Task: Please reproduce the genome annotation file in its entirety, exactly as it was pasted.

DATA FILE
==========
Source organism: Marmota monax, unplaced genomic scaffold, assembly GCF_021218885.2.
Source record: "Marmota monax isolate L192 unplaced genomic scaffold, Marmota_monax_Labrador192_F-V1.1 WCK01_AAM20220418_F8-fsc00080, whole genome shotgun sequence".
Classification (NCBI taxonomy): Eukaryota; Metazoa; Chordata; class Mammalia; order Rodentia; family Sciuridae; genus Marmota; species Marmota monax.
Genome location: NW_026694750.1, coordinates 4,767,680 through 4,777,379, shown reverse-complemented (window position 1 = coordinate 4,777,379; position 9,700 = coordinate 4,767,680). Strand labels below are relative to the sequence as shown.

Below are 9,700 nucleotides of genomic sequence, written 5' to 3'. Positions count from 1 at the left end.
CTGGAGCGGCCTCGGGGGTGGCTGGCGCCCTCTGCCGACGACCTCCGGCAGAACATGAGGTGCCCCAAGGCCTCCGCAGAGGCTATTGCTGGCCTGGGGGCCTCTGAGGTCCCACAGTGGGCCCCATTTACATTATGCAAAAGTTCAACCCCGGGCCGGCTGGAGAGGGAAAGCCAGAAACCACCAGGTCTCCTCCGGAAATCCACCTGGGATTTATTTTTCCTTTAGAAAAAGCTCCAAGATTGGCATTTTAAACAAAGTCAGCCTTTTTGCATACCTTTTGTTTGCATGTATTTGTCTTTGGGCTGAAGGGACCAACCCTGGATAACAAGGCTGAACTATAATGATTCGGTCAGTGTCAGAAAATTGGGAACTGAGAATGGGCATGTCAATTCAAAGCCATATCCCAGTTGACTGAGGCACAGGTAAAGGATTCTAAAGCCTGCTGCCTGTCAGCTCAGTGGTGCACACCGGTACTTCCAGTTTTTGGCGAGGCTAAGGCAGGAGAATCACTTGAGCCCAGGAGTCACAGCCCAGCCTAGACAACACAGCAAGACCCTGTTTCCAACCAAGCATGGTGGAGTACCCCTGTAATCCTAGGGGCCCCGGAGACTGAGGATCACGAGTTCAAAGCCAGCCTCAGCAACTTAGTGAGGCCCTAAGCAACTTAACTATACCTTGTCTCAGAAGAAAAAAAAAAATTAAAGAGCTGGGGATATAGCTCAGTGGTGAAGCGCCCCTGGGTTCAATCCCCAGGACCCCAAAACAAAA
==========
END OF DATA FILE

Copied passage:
Source organism: Marmota monax, unplaced genomic scaffold, assembly GCF_021218885.2.
Source record: "Marmota monax isolate L192 unplaced genomic scaffold, Marmota_monax_Labrador192_F-V1.1 WCK01_AAM20220418_F8-fsc00080, whole genome shotgun sequence".
Classification (NCBI taxonomy): Eukaryota; Metazoa; Chordata; class Mammalia; order Rodentia; family Sciuridae; genus Marmota; species Marmota monax.
Genome location: NW_026694750.1, coordinates 4,767,680 through 4,777,379, shown reverse-complemented (window position 1 = coordinate 4,777,379; position 9,700 = coordinate 4,767,680). Strand labels below are relative to the sequence as shown.

Below are 9,700 nucleotides of genomic sequence, written 5' to 3'. Positions count from 1 at the left end.
CTGGAGCGGCCTCGGGGGTGGCTGGCGCCCTCTGCCGACGACCTCCGGCAGAACATGAGGTGCCCCAAGGCCTCCGCAGAGGCTATTGCTGGCCTGGGGGCCTCTGAGGTCCCACAGTGGGCCCCATTTACATTATGCAAAAGTTCAACCCCGGGCCGGCTGGAGAGGGAAAGCCAGAAACCACCAGGTCTCCTCCGGAAATCCACCTGGGATTTATTTTTCCTTTAGAAAAAGCTCCAAGATTGGCATTTTAAACAAAGTCAGCCTTTTTGCATACCTTTTGTTTGCATGTATTTGTCTTTGGGCTGAAGGGACCAACCCTGGATAACAAGGCTGAACTATAATGATTCGGTCAGTGTCAGAAAATTGGGAACTGAGAATGGGCATGTCAATTCAAAGCCATATCCCAGTTGACTGAGGCACAGGTAAAGGATTCTAAAGCCTGCTGCCTGTCAGCTCAGTGGTGCACACCGGTACTTCCAGTTTTTGGCGAGGCTAAGGCAGGAGAATCACTTGAGCCCAGGAGTCACAGCCCAGCCTAGACAACACAGCAAGACCCTGTTTCCAACCAAGCATGGTGGAGTACCCCTGTAATCCTAGGGGCCCCGGAGACTGAGGATCACGAGTTCAAAGCCAGCCTCAGCAACTTAGTGAGGCCCTAAGCAACTTAACTATACCTTGTCTCAGAAGAAAAAAAAAAATTAAAGAGCTGGGGATATAGCTCAGTGGTGAAGCGCCCCTGGGTTCAATCCCCAGGACCCCAAAACAAAA